The Financial Industry Regulatory Authority (“FINRA”) recently released guidance on effective practices for financial services firms that provide digital investment advice services. While the report analyzed rules of the securities industry that relate to such services, it discusses effective practices that “may be valuable to financial professionals generally,” including registered investment advisers. With the increasing use of digital investment advice tools in the financial services industry, FINRA undertook to review a broad range of these tools to ensure broker dealers as well as investment advisers are complying with their legal obligations.
The digital investment advice tools FINRA is referring to include both financial professional-facing tools and client-facing tools. These tools typically perform the necessary functions involved in managing an investor’s portfolio, including customer profile development, asset allocation, portfolio selection, trade execution, portfolio rebalancing, and tax-loss harvesting. Client-facing tools which perform these functions are commonly known as “robo advisors.” Financial professional-facing tools usually include portfolio analysis capabilities in addition to those listed functions.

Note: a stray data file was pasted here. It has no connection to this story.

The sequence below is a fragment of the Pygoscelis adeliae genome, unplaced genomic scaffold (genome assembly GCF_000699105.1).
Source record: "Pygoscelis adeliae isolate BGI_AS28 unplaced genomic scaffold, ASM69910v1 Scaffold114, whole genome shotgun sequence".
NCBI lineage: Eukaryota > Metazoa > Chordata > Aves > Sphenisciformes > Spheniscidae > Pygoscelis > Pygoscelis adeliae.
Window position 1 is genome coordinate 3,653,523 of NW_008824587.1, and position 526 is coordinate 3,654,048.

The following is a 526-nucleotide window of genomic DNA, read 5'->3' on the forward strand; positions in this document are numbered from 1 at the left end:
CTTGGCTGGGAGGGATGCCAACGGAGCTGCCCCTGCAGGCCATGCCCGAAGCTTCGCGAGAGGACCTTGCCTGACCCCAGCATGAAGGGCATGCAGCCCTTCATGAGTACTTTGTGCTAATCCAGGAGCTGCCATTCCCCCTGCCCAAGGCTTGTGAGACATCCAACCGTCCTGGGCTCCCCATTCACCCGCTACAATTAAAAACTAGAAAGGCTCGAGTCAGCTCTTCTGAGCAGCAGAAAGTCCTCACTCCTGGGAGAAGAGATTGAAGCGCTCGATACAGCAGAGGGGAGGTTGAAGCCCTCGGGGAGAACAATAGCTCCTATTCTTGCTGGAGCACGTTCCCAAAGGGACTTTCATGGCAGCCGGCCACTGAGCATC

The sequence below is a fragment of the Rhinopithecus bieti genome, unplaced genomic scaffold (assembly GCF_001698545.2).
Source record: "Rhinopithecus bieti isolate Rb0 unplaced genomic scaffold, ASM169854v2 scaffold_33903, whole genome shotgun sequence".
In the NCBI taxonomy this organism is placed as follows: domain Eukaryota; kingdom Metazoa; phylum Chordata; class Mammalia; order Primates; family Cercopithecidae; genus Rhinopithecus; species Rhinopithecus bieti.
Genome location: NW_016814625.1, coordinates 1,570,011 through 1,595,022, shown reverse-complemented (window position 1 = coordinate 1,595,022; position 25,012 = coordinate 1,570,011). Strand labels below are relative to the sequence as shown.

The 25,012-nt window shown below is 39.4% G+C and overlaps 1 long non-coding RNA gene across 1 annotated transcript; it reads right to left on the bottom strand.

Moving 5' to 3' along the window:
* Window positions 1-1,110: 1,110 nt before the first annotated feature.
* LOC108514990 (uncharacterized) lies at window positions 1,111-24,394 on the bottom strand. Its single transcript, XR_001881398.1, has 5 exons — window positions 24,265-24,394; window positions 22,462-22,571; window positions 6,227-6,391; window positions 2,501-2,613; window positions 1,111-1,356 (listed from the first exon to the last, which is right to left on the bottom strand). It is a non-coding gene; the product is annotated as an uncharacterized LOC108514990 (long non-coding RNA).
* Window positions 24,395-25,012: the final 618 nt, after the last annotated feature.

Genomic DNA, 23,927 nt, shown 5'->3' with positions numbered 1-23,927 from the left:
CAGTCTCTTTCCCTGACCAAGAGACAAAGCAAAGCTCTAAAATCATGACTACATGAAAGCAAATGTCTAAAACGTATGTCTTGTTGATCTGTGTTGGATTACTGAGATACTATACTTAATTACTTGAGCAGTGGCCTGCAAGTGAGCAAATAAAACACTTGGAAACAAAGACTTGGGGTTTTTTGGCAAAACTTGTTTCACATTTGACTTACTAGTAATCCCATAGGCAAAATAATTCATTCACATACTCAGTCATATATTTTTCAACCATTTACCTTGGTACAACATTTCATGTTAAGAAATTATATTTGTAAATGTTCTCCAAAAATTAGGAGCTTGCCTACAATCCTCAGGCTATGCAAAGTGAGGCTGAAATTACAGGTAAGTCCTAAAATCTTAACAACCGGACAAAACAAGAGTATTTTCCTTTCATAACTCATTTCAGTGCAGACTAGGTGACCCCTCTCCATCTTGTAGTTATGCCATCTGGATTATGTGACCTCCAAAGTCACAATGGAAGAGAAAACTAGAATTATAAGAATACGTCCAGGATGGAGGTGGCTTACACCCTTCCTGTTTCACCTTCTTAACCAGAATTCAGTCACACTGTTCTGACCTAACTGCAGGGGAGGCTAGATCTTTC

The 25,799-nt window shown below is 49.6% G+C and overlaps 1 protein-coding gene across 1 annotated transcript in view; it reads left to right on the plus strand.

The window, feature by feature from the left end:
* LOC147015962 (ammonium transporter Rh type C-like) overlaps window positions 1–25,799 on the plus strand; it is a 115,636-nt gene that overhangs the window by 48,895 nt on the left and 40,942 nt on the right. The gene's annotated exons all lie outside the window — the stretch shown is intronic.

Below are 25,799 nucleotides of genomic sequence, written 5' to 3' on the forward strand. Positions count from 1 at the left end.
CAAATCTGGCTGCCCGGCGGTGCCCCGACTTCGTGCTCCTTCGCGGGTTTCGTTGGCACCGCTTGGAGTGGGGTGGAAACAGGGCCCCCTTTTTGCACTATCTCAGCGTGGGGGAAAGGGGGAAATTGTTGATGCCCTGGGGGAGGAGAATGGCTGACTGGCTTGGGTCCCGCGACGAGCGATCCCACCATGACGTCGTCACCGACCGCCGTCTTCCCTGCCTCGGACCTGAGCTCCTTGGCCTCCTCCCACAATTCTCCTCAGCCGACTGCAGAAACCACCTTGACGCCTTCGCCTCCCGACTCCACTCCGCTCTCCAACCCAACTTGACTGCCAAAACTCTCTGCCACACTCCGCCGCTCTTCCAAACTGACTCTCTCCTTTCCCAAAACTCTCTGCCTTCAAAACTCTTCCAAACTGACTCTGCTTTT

Many of these digital investment advice tools use algorithms to provide suggestions or advice customized to each investor. Algorithms are comprised of various financial models and assumptions that translate data inputs into suggested actions for each of the various functions mentioned above. FINRA recommends implementing adequate governance and supervision procedures over the development of these algorithms and the methodology by which they translate inputs into outputs. Poorly designed algorithms with incorrect coding can result in unintended outputs that will negatively affect investors. In addition, some methodologies may be inappropriate to use in certain circumstances. FINRA recommends that firms engage in initial reviews to assess the methodological approaches embedded in the algorithms they use and to ensure those approaches are consistent with the firm’s desired investment and analytic approach. Firms should also perform ongoing reviews to ensure that the models remain appropriate and are performing as intended.
Digital investment advice tools often match investors to certain portfolios based on their customer profile; therefore, it is extremely important that firms have effective governance and supervisory mechanisms over the customer profiles that digital investment advice tool may propose. FINRA recommends that firms establish criteria for including certain securities in each portfolio, oversee the development and implementation of the algorithm which will select the securities that are appropriate for each portfolio, monitor pre-packaged portfolios to ensure their characteristics are appropriate for the investors to which they are offered, and identify and mitigate any conflicts of interest that may result from including proprietary securities in a portfolio.